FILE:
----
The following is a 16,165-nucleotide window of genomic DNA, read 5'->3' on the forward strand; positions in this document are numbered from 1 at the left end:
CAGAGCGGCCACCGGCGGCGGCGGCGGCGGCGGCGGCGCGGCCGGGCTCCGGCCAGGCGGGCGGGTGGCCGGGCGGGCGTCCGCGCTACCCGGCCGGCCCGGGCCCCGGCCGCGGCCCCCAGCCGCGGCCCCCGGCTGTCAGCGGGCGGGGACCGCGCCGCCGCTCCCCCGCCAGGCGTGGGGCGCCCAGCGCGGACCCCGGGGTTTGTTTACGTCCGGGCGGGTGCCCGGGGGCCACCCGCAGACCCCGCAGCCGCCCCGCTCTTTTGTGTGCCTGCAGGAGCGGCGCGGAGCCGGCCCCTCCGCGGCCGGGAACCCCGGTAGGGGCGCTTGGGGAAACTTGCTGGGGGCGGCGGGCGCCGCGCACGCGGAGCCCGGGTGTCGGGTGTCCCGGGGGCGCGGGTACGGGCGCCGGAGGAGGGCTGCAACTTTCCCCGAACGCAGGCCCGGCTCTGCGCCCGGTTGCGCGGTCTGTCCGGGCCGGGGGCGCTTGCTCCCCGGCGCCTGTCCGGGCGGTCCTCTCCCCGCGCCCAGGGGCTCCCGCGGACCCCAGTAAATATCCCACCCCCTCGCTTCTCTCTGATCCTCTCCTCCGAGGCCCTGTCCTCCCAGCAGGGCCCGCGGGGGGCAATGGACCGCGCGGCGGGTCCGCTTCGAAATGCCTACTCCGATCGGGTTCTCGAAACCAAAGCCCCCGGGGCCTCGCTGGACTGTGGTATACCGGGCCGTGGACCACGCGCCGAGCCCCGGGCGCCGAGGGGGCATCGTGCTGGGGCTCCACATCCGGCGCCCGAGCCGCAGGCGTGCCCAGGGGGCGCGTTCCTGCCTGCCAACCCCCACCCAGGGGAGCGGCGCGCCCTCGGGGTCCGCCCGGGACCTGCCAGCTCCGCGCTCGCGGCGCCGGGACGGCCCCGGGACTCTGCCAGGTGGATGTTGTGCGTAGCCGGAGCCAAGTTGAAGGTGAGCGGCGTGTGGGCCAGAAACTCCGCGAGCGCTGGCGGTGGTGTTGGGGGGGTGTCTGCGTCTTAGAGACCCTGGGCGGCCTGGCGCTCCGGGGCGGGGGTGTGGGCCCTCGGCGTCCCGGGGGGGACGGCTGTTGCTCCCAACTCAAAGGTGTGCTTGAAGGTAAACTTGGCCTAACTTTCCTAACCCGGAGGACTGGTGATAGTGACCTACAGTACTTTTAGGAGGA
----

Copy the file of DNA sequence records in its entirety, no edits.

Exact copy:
The following is a 16,165-nucleotide window of genomic DNA, read 5'->3' on the forward strand; positions in this document are numbered from 1 at the left end:
CAGAGCGGCCACCGGCGGCGGCGGCGGCGGCGGCGGCGCGGCCGGGCTCCGGCCAGGCGGGCGGGTGGCCGGGCGGGCGTCCGCGCTACCCGGCCGGCCCGGGCCCCGGCCGCGGCCCCCAGCCGCGGCCCCCGGCTGTCAGCGGGCGGGGACCGCGCCGCCGCTCCCCCGCCAGGCGTGGGGCGCCCAGCGCGGACCCCGGGGTTTGTTTACGTCCGGGCGGGTGCCCGGGGGCCACCCGCAGACCCCGCAGCCGCCCCGCTCTTTTGTGTGCCTGCAGGAGCGGCGCGGAGCCGGCCCCTCCGCGGCCGGGAACCCCGGTAGGGGCGCTTGGGGAAACTTGCTGGGGGCGGCGGGCGCCGCGCACGCGGAGCCCGGGTGTCGGGTGTCCCGGGGGCGCGGGTACGGGCGCCGGAGGAGGGCTGCAACTTTCCCCGAACGCAGGCCCGGCTCTGCGCCCGGTTGCGCGGTCTGTCCGGGCCGGGGGCGCTTGCTCCCCGGCGCCTGTCCGGGCGGTCCTCTCCCCGCGCCCAGGGGCTCCCGCGGACCCCAGTAAATATCCCACCCCCTCGCTTCTCTCTGATCCTCTCCTCCGAGGCCCTGTCCTCCCAGCAGGGCCCGCGGGGGGCAATGGACCGCGCGGCGGGTCCGCTTCGAAATGCCTACTCCGATCGGGTTCTCGAAACCAAAGCCCCCGGGGCCTCGCTGGACTGTGGTATACCGGGCCGTGGACCACGCGCCGAGCCCCGGGCGCCGAGGGGGCATCGTGCTGGGGCTCCACATCCGGCGCCCGAGCCGCAGGCGTGCCCAGGGGGCGCGTTCCTGCCTGCCAACCCCCACCCAGGGGAGCGGCGCGCCCTCGGGGTCCGCCCGGGACCTGCCAGCTCCGCGCTCGCGGCGCCGGGACGGCCCCGGGACTCTGCCAGGTGGATGTTGTGCGTAGCCGGAGCCAAGTTGAAGGTGAGCGGCGTGTGGGCCAGAAACTCCGCGAGCGCTGGCGGTGGTGTTGGGGGGGTGTCTGCGTCTTAGAGACCCTGGGCGGCCTGGCGCTCCGGGGCGGGGGTGTGGGCCCTCGGCGTCCCGGGGGGGACGGCTGTTGCTCCCAACTCAAAGGTGTGCTTGAAGGTAAACTTGGCCTAACTTTCCTAACCCGGAGGACTGGTGATAGTGACCTACAGTACTTTTAGGAGGA